A computational method for design of connected catalytic networks in proteins.

Protein Science, 2019: https://doi.org/10.1002/pro.3757

Suggested citation: Weitzner BD*, Kipnis Y*, Daniel AG*, Hilvert D, Baker D (2019) "A computational method for design of connected catalytic networks in proteins," Protein Sci. 28(12), 2036-2041 DOI: 10.1002/pro.3757 (* equal contribution authors)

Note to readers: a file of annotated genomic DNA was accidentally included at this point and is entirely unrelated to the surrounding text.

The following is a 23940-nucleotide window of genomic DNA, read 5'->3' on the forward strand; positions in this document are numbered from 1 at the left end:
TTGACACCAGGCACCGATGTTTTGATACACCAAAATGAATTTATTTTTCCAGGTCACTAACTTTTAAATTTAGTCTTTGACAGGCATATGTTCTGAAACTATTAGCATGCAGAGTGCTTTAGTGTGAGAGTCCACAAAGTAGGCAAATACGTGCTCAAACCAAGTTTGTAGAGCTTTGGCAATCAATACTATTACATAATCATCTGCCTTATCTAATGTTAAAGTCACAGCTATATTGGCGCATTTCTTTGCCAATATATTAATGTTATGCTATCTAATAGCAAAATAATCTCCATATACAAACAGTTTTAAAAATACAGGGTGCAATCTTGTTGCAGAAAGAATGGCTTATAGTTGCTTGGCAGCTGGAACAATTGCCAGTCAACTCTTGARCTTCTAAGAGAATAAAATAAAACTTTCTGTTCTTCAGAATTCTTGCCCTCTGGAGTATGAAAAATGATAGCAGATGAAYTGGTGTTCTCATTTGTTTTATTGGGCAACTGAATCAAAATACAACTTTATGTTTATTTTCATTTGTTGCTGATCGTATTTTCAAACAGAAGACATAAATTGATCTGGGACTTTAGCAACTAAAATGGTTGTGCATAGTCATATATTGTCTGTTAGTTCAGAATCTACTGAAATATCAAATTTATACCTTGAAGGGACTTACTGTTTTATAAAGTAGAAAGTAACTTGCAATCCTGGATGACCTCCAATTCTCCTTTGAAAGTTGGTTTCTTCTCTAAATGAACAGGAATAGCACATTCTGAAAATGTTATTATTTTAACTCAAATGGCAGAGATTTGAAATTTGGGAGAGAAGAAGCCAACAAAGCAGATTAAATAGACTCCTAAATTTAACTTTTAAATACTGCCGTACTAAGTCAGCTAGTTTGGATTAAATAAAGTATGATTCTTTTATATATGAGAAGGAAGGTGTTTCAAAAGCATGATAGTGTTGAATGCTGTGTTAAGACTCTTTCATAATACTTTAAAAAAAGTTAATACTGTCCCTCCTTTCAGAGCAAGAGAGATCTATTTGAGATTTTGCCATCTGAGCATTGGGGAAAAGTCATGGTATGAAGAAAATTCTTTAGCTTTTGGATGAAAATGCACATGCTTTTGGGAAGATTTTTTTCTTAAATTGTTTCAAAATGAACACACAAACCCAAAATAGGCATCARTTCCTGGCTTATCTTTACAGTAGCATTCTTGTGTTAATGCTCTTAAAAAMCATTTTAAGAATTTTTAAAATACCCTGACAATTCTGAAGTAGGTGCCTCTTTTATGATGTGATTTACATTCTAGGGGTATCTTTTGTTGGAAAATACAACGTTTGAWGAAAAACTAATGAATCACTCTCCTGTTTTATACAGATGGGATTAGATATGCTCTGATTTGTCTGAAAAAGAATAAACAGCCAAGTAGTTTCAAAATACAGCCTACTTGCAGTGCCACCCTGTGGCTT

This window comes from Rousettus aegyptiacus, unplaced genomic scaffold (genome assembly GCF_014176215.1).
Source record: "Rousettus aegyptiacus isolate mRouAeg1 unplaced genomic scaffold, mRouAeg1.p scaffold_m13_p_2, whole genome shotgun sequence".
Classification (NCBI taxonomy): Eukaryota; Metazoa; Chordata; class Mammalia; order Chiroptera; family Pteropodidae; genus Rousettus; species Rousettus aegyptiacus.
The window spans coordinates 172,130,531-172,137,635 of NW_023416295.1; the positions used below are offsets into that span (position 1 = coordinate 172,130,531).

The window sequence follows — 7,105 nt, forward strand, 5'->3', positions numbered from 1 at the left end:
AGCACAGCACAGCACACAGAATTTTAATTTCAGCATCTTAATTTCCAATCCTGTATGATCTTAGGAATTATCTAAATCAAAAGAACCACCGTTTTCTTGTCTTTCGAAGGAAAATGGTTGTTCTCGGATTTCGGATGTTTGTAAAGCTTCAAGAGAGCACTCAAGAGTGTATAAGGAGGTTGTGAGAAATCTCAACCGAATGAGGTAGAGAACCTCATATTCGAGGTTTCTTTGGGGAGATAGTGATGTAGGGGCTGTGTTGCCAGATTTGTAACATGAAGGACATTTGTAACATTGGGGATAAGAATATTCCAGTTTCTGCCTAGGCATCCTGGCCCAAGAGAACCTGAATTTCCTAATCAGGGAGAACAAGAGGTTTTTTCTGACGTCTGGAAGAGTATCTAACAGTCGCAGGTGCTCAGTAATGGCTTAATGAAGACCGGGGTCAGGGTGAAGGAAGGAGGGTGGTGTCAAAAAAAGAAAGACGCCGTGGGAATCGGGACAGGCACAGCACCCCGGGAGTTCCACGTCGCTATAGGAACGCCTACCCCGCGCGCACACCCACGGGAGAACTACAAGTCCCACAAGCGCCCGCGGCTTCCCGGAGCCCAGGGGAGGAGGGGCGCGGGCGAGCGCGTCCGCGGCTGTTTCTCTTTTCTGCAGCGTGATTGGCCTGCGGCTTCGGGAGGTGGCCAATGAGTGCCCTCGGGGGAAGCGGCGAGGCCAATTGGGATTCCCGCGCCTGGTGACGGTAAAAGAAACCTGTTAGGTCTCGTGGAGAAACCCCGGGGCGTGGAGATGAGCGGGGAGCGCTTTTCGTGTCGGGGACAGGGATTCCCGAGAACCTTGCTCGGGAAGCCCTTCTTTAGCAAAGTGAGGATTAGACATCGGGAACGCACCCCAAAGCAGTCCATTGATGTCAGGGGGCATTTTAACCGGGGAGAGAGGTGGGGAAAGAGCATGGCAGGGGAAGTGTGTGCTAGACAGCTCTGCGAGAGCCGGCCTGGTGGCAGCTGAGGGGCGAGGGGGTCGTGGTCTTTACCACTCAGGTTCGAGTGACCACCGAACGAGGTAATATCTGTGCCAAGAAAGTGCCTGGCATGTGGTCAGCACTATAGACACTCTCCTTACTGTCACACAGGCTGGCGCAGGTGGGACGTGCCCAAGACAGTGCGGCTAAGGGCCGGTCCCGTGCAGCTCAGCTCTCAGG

Abstract: Computational design of new active sites has generally proceeded by geometrically defining interactions between the reaction transition state(s) and surrounding side‐chain functional groups which maximize transition‐state stabilization, and then searching for sites in protein scaffolds where the specified side‐chain–transition‐state interactions can be realized. A limitation of this approach is that the interactions between the side chains themselves are not constrained. An extensive connected hydrogen bond network involving the catalytic residues was observed in a designed retroaldolase following directed evolution. Such connected networks could increase catalytic activity by preorganizing active site residues in catalytically competent orientations, and enabling concerted interactions between side chains during catalysis, for example, proton shuffling. We developed a method for designing active sites in which the catalytic side chains, in addition to making interactions with the transition state, are also involved in extensive hydrogen bond networks. Because of the added constraint of hydrogen‐bond connectivity between the catalytic side chains, to find solutions, a wider range of interactions between these side chains and the transition state must be considered. Our new method starts from a ChemDraw‐like two‐dimensional representation of the transition state with hydrogen‐bond donors, acceptors, and covalent interaction sites indicated, and all placements of side‐chain functional groups that make the indicated interactions with the transition state, and are fully connected in a single hydrogen‐bond network are systematically enumerated. The RosettaMatch method can then be used to identify realizations of these fully‐connected active sites in protein scaffolds. The method generates many fully‐connected active site solutions for a set of model reactions that are promising starting points for the design of fully‐preorganized enzyme catalysts.